To me, this is a relevant topic today as we stand on the brink of moving, either willingly or not so willingly, to the .Net world. It originally struck me that MS were not prepared to make any concessions to the world of VBA and the millions of users that have built solutions using VBA. My impression was that they were trying to dig their heels in and say that it is .Net in the future or nothing. I believe that attitude has changed somewhat, not enough yet, but at least they concede that these users have to be accommodated or else they just will not, or cannot, upgrade. The interesting thing will be to look back in 5 years time and reflect on what we think that MS have and have not done well in introducing .Net into Office. I for one feel that we are on the brink of a much better experience with .Net, and am cautiously looking forward to it.

In the meantime, let us all celebrate VBA, the way it has been stretched, bent and moulded over the years by the thousands of real users who just wanted to be able to do something, and do it today; by talented Excel developers like those mentioned above, and by all of the ‘novice users’ who have dared to try and do something in Excel and VBA that helped them to work faster, less, and/or better. Of course, there have been some horror stories along the way, I have seen a few myself, but there have been many successes. Excel has not become the de-facto application development platform that it is today (what other desktop application could have a book like PED written about it?) because MS dumbed down VBA, but because Excel has an incredible function set, and VBA has exposed that function set to all manner of users, and it is they that have shown the world just what is possible.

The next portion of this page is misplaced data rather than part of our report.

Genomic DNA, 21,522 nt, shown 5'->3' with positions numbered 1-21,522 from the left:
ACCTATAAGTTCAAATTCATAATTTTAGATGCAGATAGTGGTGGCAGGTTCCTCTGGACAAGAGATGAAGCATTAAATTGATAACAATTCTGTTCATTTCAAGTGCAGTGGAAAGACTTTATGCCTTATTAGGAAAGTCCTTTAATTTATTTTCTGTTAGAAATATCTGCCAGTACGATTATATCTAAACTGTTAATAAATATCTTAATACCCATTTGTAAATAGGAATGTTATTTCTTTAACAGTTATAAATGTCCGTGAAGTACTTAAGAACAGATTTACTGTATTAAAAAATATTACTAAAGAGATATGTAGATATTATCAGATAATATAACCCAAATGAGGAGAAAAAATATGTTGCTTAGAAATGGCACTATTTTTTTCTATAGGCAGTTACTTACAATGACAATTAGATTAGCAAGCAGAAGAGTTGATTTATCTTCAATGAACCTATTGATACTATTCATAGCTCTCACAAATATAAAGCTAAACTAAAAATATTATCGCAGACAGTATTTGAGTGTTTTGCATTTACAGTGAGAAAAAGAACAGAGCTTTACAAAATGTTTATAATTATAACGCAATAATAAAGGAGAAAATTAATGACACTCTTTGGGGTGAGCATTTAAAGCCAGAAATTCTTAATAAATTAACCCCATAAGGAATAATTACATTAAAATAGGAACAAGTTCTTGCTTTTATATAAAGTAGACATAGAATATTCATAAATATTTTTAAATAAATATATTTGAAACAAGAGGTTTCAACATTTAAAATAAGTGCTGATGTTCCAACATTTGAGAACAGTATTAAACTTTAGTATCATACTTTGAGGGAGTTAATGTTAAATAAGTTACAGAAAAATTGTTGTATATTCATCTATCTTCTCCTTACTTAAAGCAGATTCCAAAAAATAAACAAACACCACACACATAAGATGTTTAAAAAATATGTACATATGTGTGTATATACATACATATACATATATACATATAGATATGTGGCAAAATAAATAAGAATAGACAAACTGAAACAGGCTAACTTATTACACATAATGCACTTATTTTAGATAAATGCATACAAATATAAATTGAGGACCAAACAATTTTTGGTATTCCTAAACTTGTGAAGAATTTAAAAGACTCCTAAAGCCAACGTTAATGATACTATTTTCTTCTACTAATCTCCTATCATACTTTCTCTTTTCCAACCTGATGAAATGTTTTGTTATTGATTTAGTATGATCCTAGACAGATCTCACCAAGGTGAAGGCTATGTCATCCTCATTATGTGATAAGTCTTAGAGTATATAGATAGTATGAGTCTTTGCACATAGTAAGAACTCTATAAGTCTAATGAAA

5 thoughts on “The End Of VBA”

  1. Bob,

    Joel Spolsky mentions his role in the creation of VBA in several essays at joelonsoftware.com. Bill Gates himself makes an appearance in one of them.

  2. Thanks. That is one of those sites I feel I should read regulalrly, but somehow never get around to. I will have to look it up.

  3. First off, you’re wrong about when VBA was introduced. It was Excel 5, actually pre-Office, though VBA and the VBE weren’t as tightly knit with Excel as they became in Excel 97.

    Try the 3 main alternatives: LotusScript in Lotus 123, WordPerfect Script with Quattro Pro, or StarBasic with OpenOffice, and 2 things become obvious: (1) Excel’s OM is much more logical and efficient than that of other spreadsheets (OOo’s is something only an unthinking FOSS proponent could love – I have to dig out my old SO 5.0 CD to see if it was as crappy before Sun got ahold of it), and (2) the VBE *and* especially stepping through VBA code is much better done than in the others.

    Neither of these things is specific to VBA the language.

    VBA is just another dialect of an awkward progrogramming language. E.g., while you may bemoan the much of the rest of C syntax, defining same type variables as

    double x, y, z;

    is one heck of a lot more convenient than

    Dim x As Double, y As Double, z As Double

    I’ve never liked VBA, but I use it because there’s no other practical alternative for working with Excel.

  4. Very late, but dont forget Microsoft Word. I am a lawyer by trade, but I have created some 10,000+ lines of VBA code to help me process my word documents in a variety of ways. For instance, I can take a PDF, save it as text, and have it converted into a well formatted, numbered, automatic clause referenced document with a few clicks of a button. Without VBA, you could not leverage a 10th of the power Word has under the hood.